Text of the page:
The Sweeper Rank and File does nothing but stand in silence as he escorts her from the building.
Mary watches him furtively as he drives. The washed out light of a leaden sky filters through the tinted windows. Dull vidscreens flicker as Father spews the Ministry version of lies.
Gray, she thinks. All gray, all the time. The colors are all gone. Their brave new world went mad long ago, and all that is left now is the gray.
Colors were something she was good at once. Even with the Prozium, she was aware of them always. Red, blue, yellow, green -- so rich she could taste them like the finest vintage on her tongue.
And now there is the Cleric. He is a study in contrasts -- dressed all in black, skin deathly pale. Whiter than the last time she saw him. Dark hair falls across his forehead in thick slashes -- not slicked back as it was before. His face is still as beautiful as she remembers. But he is thinner now. And his eyes are rimmed with shadows as deep as bruises.
He looks tired.
Mary cannot remember ever seeing a Cleric looking tired, but there it is.
What does he want with her? Why is she here?
Confusion throbs at her temples; the ache of returning sensation.
She is attuned to every move he makes as he steers his way through the horde. Heaven help her, she can hear his very breath. She can smell him in the closed space of the car. Flesh and blood and the crisp velvet silk of his uniform.
And something else, she thinks. Like alcohol...and wintergreen. It is nothing more than the antiseptic compound they clean up with during internment. Yet the sharp scent seems to suit him perfectly.
Her blood thickens with awareness. Until she looks at him.
The Cleric's eyes are lifeless. Colder than even the first time -- when he came with the Rank to arrest her. To tear down everything she has ever loved.
It is the Prozium, she reflects with a sinking heart. They've taken him and dosed him. And now they are using him to get to her.
Her jaw tightens as she lets the anger flow. After all, he is no Trinity. And the Council is deluding itself if they think she will follow the White Rabbit that easily.
"I won't tell you anything," she blurts.
Her words shatter like glass in the empty silence.
He looks at her for a moment. "What?"
"I won't tell you," she says again. "The chemicals didn't work. Neither will this. You think a stay of execution from this miserable society is a gift?"
He opens his mouth to reply, but she flips up a hand.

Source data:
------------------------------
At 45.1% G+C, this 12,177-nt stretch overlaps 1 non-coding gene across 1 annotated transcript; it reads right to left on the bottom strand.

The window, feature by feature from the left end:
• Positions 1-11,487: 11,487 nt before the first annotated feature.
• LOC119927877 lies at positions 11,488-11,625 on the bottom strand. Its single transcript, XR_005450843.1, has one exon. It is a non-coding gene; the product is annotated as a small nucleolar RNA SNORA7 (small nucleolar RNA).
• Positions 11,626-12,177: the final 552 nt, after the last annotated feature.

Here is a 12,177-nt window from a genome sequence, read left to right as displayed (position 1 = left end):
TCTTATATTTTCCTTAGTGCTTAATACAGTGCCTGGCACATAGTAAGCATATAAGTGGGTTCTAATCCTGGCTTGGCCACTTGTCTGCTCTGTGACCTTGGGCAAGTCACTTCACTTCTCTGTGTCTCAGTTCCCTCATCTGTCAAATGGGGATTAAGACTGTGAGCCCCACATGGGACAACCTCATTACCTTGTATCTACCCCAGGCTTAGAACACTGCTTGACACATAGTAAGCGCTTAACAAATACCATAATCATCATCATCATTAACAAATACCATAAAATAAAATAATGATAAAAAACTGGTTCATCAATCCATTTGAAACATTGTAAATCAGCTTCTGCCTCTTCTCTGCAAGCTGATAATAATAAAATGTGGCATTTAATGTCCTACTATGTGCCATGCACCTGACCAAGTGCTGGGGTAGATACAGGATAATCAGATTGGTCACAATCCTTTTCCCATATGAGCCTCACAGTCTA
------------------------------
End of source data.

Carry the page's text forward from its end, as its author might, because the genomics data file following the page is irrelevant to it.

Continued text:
"Wait. I forgot. You people are dead already."
Mary looks for something. A contradiction. Some change of expression. Anything. But the Cleric's stare is as cold and remote as the moon.
She tips up her chin. "You'll never get anything from me about the Underground."
"I know," he says softly. "I already told them that."
"What else did you tell them?"
"As much as I had to."
Something terrible there, in the way he says the words. Dark, clotted. Like a spatter of warm blood across her face.
Mary wonders immediately if she has made a mistake.
He did come to her, after her arrest. Over and over again. Why? She gave him nothing he hadn't already guessed. And still he came.
The suffering in his eyes that last time cut through her defenses cleanly. He was off his interval and he was fucked. They both knew it. His desperation called to everything that made her who she was.
And then, he touched her.
In a heartbeat, she was vulnerable, exposed -- emotion unfurling too quickly for her to save herself. When he left her, she prayed she might never have to see him again -- to be laid bare to the enemy that way.
But she had. Thoughts of him had filled the grim, empty hours more completely than anything else.
There was more.
Mary recalls the days that followed -- the time when the techs threw her back into her cell after her final review. She lay sprawled, on the floor -- gasping, feverish -- strung out on a potent mixture of methylenedioxy and scopolamine, barely able to remember her own name.
He came to her then, the Cleric. In her dreams. Erotic visions -- dark and disturbing -- prowling unfettered through her mental landscape.
She can still summon every thought, every sensation.
And now he is next to her.
Does she affect him the same way? Does he feel her?
She cannot be sure. Because to feel the same, he must first have the capacity to feel.
If only he would give her something; some sign that he is still the human being she once glimpsed. But there is nothing.
In any case, they have reached his home at last.